Missed more often, than it is recognized…

A 50 year old man presents following a fall down some stairs. He landed on his left elbow. He complains of pain in the left shoulder. On examination, he is unable to move his L shoulder. There is swelling and pain in the region of the left shoulder. No open wound noted.

What do these Xrays of his left shoulder show, and how would you treat it?

Answer: [expand title=”Open” swaptitle=”Close”] The AP film demonstrates a classic “light bulb sign” of a posterior glenohumeral dislocation (the humeral head appears atypically rounded compared to usual). The lateral glenoid “Y” view confirms posterior dislocation of the humeral head (the humeral head is posterior to the “Y” formed by the lateral view of the scapula). An axillary view of the shoulder should be used for additional confirmation, but was not done in this case. Because the changes are subtle, posterior shoulder dislocation is often diagnosed late.

Closed reduction is considered appropriate if the dislocation is reasonably acute (within 3-6 weeks) and if any resultant defect in the humeral head is small (less than 25 % of articular surface, best judged on axillary view).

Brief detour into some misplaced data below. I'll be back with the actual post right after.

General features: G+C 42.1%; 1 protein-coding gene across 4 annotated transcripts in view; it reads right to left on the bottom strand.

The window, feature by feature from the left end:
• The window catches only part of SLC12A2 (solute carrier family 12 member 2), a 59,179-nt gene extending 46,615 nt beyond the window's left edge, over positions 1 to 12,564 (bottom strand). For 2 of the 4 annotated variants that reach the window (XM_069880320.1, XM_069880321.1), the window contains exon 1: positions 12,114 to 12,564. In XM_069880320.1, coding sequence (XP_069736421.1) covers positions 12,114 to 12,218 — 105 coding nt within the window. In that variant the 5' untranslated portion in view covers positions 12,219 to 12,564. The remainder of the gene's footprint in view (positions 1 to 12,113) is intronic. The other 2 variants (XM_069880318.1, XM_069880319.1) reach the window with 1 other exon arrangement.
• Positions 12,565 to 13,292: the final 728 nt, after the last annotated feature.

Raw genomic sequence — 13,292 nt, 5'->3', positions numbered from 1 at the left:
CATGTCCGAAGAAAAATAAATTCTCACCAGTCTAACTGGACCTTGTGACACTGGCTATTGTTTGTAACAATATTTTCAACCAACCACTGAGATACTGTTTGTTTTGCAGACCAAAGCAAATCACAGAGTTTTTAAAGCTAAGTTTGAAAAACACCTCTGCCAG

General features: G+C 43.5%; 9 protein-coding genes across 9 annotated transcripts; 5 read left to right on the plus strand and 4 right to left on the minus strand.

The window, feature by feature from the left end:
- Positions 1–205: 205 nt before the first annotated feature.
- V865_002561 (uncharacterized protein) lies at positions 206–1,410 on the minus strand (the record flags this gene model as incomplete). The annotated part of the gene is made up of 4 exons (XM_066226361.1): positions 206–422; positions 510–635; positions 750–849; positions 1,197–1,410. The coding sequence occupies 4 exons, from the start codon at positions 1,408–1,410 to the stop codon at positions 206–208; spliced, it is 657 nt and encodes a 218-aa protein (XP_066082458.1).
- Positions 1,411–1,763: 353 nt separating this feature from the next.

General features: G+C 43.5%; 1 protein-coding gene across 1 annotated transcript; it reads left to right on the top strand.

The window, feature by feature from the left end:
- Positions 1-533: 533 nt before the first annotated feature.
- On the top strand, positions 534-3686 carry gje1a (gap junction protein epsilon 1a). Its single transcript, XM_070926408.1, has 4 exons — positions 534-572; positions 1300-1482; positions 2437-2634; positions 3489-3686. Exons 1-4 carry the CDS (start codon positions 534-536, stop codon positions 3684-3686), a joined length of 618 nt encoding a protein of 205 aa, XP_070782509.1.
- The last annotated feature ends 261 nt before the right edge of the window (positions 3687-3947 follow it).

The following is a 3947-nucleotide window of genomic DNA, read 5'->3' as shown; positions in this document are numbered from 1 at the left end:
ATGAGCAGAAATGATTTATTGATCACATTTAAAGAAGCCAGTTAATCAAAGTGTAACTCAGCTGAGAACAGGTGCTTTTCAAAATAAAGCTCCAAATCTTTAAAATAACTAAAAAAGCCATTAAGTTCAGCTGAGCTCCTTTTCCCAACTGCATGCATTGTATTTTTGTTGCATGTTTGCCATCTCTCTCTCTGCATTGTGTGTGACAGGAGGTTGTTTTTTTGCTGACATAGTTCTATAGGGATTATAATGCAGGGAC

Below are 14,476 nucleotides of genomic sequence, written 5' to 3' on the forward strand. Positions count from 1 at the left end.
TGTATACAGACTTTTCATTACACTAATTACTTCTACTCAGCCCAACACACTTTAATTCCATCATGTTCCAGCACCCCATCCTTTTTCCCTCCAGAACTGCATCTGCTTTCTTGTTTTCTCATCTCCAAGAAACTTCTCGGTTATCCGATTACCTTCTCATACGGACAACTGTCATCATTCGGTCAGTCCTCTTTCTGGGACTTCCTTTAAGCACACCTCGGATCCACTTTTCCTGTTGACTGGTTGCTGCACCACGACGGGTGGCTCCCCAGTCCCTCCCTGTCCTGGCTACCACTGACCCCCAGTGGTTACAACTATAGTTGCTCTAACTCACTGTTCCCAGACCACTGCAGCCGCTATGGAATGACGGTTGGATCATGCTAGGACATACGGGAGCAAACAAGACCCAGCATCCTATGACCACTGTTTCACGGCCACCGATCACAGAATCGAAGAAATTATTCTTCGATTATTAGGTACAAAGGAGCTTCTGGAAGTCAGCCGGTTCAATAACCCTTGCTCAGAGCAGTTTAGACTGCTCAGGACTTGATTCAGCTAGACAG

Reduction of a posterior shoulder dislocation is generally considered more difficult than reducing an anterior dislocation. Good procedural sedation will facilitate this. However, sometimes a GA in theatre will be required.

The arm will be adducted and internally rotated. Traction is applied longitudinally with the elbow in 90 degree flexion. The humeral head is disengaged from the posterior glenoid, and then the arm is externally rotated, which should reduce the dislocation, and result in a return of mobility.

The humeral head can be disengaged directly, by getting an assistant to apply pressure to the humeral head; or indirectly, by applying lateral pressure to the medial side of the upper humerus (thereby moving the humeral head laterally and increasing the adducted position of the elbow). Once the humeral head is disengaged, it should be possible to externally rotate the still adducted arm. However, the external rotation needs to be done carefully as the humeral head can fracture if it has not been disengaged from the glenoid.

Successful reduction should be signalled by a clunk and return of mobility.

A triple set of Xrays (AP, lateral and axillary) should be obtained post reduction to avoid missing any persisting dislocation. If in doubt a CT may be required. The arm requires a sling for three weeks. Orthopaedic referral is mandatory.
Natalie Vu
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